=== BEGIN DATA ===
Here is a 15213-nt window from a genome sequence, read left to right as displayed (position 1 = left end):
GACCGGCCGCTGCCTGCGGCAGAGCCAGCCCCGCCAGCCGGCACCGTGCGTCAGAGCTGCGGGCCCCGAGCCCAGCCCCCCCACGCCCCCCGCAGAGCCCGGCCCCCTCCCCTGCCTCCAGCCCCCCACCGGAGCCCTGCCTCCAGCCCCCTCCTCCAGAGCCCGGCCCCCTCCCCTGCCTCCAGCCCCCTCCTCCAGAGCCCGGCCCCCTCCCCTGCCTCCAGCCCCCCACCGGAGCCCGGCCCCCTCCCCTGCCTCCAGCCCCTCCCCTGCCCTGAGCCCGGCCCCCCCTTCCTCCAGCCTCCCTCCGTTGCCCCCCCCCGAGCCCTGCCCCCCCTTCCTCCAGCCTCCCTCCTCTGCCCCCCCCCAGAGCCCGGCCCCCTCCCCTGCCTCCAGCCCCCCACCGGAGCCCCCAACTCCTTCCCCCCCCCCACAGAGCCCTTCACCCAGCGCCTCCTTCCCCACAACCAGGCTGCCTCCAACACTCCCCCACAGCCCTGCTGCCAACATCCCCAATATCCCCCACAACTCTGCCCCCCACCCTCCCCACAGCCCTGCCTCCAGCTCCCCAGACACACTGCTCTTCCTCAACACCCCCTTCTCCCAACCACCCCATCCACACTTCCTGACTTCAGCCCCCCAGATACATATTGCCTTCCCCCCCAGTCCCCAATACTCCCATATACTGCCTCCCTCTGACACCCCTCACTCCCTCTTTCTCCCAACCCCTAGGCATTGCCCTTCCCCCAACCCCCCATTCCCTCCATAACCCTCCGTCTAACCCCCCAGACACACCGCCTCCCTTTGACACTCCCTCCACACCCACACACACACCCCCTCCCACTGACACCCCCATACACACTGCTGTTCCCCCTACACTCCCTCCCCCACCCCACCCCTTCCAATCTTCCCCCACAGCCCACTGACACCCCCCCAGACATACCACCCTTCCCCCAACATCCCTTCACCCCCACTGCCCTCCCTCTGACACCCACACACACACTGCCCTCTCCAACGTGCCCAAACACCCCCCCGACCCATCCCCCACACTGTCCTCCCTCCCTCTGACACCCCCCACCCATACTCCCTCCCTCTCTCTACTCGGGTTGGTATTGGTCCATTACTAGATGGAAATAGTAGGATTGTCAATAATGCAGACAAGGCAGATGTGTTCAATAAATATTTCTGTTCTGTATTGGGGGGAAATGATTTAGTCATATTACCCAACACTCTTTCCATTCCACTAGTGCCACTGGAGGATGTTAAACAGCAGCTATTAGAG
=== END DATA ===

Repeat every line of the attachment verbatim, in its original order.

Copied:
Here is a 15213-nt window from a genome sequence, read left to right as displayed (position 1 = left end):
GACCGGCCGCTGCCTGCGGCAGAGCCAGCCCCGCCAGCCGGCACCGTGCGTCAGAGCTGCGGGCCCCGAGCCCAGCCCCCCCACGCCCCCCGCAGAGCCCGGCCCCCTCCCCTGCCTCCAGCCCCCCACCGGAGCCCTGCCTCCAGCCCCCTCCTCCAGAGCCCGGCCCCCTCCCCTGCCTCCAGCCCCCTCCTCCAGAGCCCGGCCCCCTCCCCTGCCTCCAGCCCCCCACCGGAGCCCGGCCCCCTCCCCTGCCTCCAGCCCCTCCCCTGCCCTGAGCCCGGCCCCCCCTTCCTCCAGCCTCCCTCCGTTGCCCCCCCCCGAGCCCTGCCCCCCCTTCCTCCAGCCTCCCTCCTCTGCCCCCCCCCAGAGCCCGGCCCCCTCCCCTGCCTCCAGCCCCCCACCGGAGCCCCCAACTCCTTCCCCCCCCCCACAGAGCCCTTCACCCAGCGCCTCCTTCCCCACAACCAGGCTGCCTCCAACACTCCCCCACAGCCCTGCTGCCAACATCCCCAATATCCCCCACAACTCTGCCCCCCACCCTCCCCACAGCCCTGCCTCCAGCTCCCCAGACACACTGCTCTTCCTCAACACCCCCTTCTCCCAACCACCCCATCCACACTTCCTGACTTCAGCCCCCCAGATACATATTGCCTTCCCCCCCAGTCCCCAATACTCCCATATACTGCCTCCCTCTGACACCCCTCACTCCCTCTTTCTCCCAACCCCTAGGCATTGCCCTTCCCCCAACCCCCCATTCCCTCCATAACCCTCCGTCTAACCCCCCAGACACACCGCCTCCCTTTGACACTCCCTCCACACCCACACACACACCCCCTCCCACTGACACCCCCATACACACTGCTGTTCCCCCTACACTCCCTCCCCCACCCCACCCCTTCCAATCTTCCCCCACAGCCCACTGACACCCCCCCAGACATACCACCCTTCCCCCAACATCCCTTCACCCCCACTGCCCTCCCTCTGACACCCACACACACACTGCCCTCTCCAACGTGCCCAAACACCCCCCCGACCCATCCCCCACACTGTCCTCCCTCCCTCTGACACCCCCCACCCATACTCCCTCCCTCTCTCTACTCGGGTTGGTATTGGTCCATTACTAGATGGAAATAGTAGGATTGTCAATAATGCAGACAAGGCAGATGTGTTCAATAAATATTTCTGTTCTGTATTGGGGGGAAATGATTTAGTCATATTACCCAACACTCTTTCCATTCCACTAGTGCCACTGGAGGATGTTAAACAGCAGCTATTAGAG